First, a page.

The power of streams

A while ago at work, a customer asked that we add an export of a specific table in his database to his website. It wasn’t a difficult export, just get every row in the database and output it in a format MS Excel understands. I was assigned the task, so I went at it.

I started to just get the data out of the database. That meant having something like this:

require 'php/bootstrap.php';
$rResultset = $oDatabase->query("SELECT * FROM mytable");

Simple enough, right? The next thing to do was decide what format the export should be in. All they said was a format MS Excel can understand, so the simples thing I could think of was the CSV format. And since I had recently used fgetcsv to read some stuff from a csv export, I took a wild guess and typed fputcsv in my editor.

So, I had to take the data I already got from the database, create a csv file, and send that to the user with the correct HTTP headers. Easy enough, that means this:

// Put the data in a file
$rHandle = fopen("export.csv", "w+");
while($aResult = $oDatabase->fetch($rResultset)) {
    fputcsv($rHandle, $aResult);
}
 
// Send the headers
header("Content-type: application/csv");
header("Content-Disposition: attachment; filename=mytable-export.csv");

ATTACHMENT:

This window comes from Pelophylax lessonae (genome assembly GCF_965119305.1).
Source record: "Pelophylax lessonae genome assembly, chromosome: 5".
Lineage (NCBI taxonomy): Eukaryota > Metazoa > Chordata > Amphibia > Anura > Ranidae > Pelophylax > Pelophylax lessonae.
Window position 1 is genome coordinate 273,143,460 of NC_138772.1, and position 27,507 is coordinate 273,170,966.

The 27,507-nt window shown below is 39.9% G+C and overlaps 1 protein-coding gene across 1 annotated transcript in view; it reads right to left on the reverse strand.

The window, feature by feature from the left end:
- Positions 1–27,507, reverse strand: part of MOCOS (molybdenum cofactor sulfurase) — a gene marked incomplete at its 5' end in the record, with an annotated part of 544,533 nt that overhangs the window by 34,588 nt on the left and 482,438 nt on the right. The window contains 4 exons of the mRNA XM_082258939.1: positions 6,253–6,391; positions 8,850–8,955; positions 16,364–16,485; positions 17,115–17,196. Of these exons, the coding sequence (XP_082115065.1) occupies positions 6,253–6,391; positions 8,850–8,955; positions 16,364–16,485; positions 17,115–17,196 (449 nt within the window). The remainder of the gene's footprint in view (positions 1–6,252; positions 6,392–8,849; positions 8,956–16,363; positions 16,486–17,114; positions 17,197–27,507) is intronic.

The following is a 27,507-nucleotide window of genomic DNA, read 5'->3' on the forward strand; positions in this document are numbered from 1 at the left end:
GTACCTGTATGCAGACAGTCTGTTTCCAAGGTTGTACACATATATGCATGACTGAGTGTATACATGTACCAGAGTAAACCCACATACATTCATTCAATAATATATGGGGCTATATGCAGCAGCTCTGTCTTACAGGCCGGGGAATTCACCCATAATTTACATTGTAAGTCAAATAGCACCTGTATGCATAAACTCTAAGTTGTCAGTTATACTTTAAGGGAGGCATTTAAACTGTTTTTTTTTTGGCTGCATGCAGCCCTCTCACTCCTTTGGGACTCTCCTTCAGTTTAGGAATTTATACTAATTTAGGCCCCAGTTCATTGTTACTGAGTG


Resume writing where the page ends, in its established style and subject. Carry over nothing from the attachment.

header("Pragma: no-cache");
header("Expires: 0");
 
// Read the file, from the beginning
rewind($rHandle);
 while (($sOutput = fgets($rHandle, 4096)) !== false) {
        echo $sOutput;
 }

Okay, so that should work pretty well. Unless two people run the export at the same time. Better make the filename unique. Oh but then I’ll get huge load of files in my tmp directory, better delete the file afterwards.

Luckily, at this point, I hadn’t actually written any code, it was all just pseudo-code in my head. Writing to a file just so I can output it, and then delete that file… that’s stupid. (Not to mention a waist of IO, which is expensive enough as it is without me throwing it out the door like this.)

This meant I had a mission: I wanted to output the data right away, but using fputcsv since I don’t want to bother with all the csv stuff myself.

Enter fopen(“php://output”, “w”); which allows you to write to stdout (read: the webserver, read: the browser) as if it where a file. With that, my script became as simple as this:

// Send the headers
header("Content-type: application/csv");
header("Content-Disposition: attachment; filename=mytable-export.csv");
header("Pragma: no-cache");
header("Expires: 0");
 
$rHandle = fopen("php://output", "w");
while($aResult = $oDatabase->fetch($rResultset)) {
    fputcsv($rHandle, $aResult);
}

Rather simple if you ask me. And to think I considered messing with files.

After that, the script needed some tweaking: as first row, they wanted the column names. And “America style” csv (where the separator as a comma) doesn’t work here in Europe, since we use the comma for decimal numbers. Neither of which was a problem:

$bHeadersDone = false;
$rHandle = fopen("php://output", "w");
while($aResult = $oDatabase->fetch($rResultset)) {
     if(!$bHeadersDone) {
          $bHeadersDone = true;
          fputcsv($rHandle, array_keys($aResult), ";");
    }
    fputcsv($rHandle, $aResult);
}

Et voila, it does exactly what the customer wants, its just 29 lines long, and it learned me something new. 🙂

About Jory

Born in 1988, Software Engineer (BA), dutch. Will ad more later.
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